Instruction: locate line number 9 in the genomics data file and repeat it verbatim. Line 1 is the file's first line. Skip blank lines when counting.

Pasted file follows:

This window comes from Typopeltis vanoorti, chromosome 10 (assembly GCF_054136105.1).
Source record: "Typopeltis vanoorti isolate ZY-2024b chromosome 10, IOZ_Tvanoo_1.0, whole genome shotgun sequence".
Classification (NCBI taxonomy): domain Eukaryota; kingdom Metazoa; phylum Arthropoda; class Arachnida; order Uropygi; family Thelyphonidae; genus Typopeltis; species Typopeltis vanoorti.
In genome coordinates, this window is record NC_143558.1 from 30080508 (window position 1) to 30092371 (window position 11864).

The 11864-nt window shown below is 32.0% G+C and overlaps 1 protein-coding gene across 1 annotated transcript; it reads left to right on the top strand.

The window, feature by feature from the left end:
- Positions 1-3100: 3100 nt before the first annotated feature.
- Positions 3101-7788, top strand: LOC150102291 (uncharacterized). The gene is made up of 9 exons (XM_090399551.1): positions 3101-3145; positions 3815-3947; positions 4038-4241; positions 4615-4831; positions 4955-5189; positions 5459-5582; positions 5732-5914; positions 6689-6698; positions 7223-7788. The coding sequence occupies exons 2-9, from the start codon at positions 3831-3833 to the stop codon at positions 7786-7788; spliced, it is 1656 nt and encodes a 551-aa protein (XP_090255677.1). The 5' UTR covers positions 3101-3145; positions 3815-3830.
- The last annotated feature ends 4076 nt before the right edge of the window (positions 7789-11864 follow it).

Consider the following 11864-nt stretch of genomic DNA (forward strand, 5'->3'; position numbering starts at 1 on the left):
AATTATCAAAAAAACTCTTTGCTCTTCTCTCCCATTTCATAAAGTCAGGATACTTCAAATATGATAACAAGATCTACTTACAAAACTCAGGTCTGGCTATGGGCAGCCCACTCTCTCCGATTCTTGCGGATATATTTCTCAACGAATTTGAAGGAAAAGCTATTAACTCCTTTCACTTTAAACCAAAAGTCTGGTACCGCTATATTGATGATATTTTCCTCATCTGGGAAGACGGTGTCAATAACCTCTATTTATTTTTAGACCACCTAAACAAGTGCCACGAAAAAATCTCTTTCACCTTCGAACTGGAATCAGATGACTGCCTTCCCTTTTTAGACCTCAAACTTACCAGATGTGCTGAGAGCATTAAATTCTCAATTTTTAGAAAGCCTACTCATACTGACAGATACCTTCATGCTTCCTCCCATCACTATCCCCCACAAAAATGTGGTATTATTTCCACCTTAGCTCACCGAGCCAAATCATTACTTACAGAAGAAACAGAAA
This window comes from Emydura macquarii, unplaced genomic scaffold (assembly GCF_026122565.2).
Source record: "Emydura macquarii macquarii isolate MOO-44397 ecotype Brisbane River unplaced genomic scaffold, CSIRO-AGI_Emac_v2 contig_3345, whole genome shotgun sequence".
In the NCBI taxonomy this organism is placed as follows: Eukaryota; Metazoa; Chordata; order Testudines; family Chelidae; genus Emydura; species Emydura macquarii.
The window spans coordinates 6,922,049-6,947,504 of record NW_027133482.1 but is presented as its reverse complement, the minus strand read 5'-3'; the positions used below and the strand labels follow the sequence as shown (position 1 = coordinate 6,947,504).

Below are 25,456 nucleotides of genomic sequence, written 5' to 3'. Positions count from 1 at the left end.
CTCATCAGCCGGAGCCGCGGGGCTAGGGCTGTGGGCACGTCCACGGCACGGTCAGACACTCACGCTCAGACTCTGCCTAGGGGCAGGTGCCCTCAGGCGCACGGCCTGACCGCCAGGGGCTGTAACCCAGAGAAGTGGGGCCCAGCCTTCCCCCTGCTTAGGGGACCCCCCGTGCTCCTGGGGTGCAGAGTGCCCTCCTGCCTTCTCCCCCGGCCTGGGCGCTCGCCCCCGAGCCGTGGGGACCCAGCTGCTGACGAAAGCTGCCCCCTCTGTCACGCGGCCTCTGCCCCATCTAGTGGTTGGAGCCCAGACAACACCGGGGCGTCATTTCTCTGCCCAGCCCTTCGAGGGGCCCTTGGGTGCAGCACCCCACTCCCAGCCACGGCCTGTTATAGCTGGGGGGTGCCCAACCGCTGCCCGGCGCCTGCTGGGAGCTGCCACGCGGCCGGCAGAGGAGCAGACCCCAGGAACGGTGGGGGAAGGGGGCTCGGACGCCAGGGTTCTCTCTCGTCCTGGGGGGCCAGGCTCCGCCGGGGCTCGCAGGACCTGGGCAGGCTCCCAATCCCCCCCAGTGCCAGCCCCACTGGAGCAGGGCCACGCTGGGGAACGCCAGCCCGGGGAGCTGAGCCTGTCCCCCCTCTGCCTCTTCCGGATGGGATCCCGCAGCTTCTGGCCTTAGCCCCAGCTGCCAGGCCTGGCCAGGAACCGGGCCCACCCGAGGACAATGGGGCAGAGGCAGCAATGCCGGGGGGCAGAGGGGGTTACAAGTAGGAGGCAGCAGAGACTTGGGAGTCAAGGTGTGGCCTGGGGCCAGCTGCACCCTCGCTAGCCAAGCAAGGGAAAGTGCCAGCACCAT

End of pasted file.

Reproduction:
- The last annotated feature ends 4076 nt before the right edge of the window (positions 7789-11864 follow it).